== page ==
How’s this for a cut at a higher concept — “What if we show a love affair in a non-sequential order, jacking the tension and stakes by alternatingly showing their bliss and their decline almost simultaneously?”

    That’s high concept. Or at least higher than normal for a love story, with is always tough to move into high concept territory (as is the cozy genre, also tough to concept at a high level… but it CAN be done). Hope you agree… that was indeed a unique way to tell this story, and that uniqueness was, in fact, it’s concept, and it worked (nominated for “Best Screenplay” for many awards thus far.

    @Robert — thanks for that, made my day. 🙂

  5. Holy cow: once again you have opened my eyes to a reality of which I was unaware. Personal vs. professional: this is so crucial. Thank you.

  6. Thomas

    Maybe it’s the term “high concept” that is slightly confusing. Sounds a bit like “high morals” or “lofty ethics” or “big philosophy”. No fault of yours, Larry, other storytelling writers use it as well. Seems to me that it might be put like this : concept is the kind of story (i.e., genre) you are telling, the “height” is how far your take on that story/genre is from the average, run-of-the-mill way that kind of story is usually told. Agatha Christie, who was a past master of tight plots with twist endings did a perfect “high concept” on herself in her final Poirot case. Business as usual was that some ingenious murderer was eventually brought to justice by the belgian detective’s ever superior “little grey cells”. In “Final Curtain”, Poirot’s last case, the serial killer does not kill with his own hands – he cleverly manipulates other people’s emotions and perceptions to make them hate someone so much that they kill that someone. Poirot, who is dying of disease, realizes that the killer, having done nothing himself, cannot be brought to justice – and that he MUST be brought to justice to save his future victims. So Poirot decides to do the only thing he can, and the detective finally murders the murderer. That’s a brilliant angle, twist, whatever, far above “the usual suspects” of how to do crime stories, and that is high concept to me. The fact that it will make you think quite a bit about the limitations of institutionalized justice and ethical duty is no bad thing, either.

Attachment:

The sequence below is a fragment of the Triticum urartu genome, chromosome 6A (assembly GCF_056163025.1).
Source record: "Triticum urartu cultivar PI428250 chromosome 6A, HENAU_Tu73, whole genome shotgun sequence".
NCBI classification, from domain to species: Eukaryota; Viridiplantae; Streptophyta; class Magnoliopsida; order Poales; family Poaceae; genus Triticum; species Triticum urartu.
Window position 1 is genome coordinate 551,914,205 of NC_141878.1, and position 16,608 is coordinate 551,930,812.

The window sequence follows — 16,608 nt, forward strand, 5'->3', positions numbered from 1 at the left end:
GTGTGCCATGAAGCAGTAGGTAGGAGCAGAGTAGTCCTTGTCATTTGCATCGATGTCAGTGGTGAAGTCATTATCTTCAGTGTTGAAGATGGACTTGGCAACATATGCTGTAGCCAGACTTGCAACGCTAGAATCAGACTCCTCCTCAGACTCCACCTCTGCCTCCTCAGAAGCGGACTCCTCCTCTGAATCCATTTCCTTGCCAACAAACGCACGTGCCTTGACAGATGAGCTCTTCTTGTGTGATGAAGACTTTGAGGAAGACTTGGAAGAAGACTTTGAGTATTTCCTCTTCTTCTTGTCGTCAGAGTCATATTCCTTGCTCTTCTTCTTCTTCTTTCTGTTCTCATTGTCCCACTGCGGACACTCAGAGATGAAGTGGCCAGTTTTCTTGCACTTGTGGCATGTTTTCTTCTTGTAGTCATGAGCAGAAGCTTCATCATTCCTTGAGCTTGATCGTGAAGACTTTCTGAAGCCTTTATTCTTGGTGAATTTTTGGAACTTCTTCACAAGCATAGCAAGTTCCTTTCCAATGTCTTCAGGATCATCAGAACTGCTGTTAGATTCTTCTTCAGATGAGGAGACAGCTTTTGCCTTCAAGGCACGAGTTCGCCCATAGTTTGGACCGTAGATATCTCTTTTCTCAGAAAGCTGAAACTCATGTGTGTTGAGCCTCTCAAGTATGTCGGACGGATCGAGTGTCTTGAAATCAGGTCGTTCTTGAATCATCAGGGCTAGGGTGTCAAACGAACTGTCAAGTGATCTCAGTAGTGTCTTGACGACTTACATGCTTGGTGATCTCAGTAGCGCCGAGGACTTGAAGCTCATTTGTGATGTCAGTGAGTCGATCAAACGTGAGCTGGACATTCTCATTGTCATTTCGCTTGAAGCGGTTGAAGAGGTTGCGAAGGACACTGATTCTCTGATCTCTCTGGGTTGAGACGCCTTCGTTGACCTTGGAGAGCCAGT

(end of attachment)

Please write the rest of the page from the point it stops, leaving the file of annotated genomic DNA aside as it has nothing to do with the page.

Then again, I may be wrong about the whole thing. Am I..?

  7. nancy

    Larry, Breaking it down into genres really clarifies the concept concept for me. It involves IDEA–Free Mason skullduggery, the lost ark, Julie’s blog, etc.–and/or DELIVERY–500 days of split screen expectations vs reality, simultaneous decades of Julia Childs’ cooking.

    You also took the arrow out of my heart when you said genre is the variable, that some genres are more open to experimentation than others. I think I wrote “the other.” Whew! You leave me with a glimmer of hope.

    So my new motivation is: finish this novel and create a higher concept for the next one. Then when the publisher says, “This is good. Do you have anything else?” I can say, “Sure. Its low concept but since you liked my second one, maybe . . . .”

  8. Pingback: #ScribeChat: High Concept vs The Story We Want To Write: How Do We Know If Our Story Concept Is Good Enough?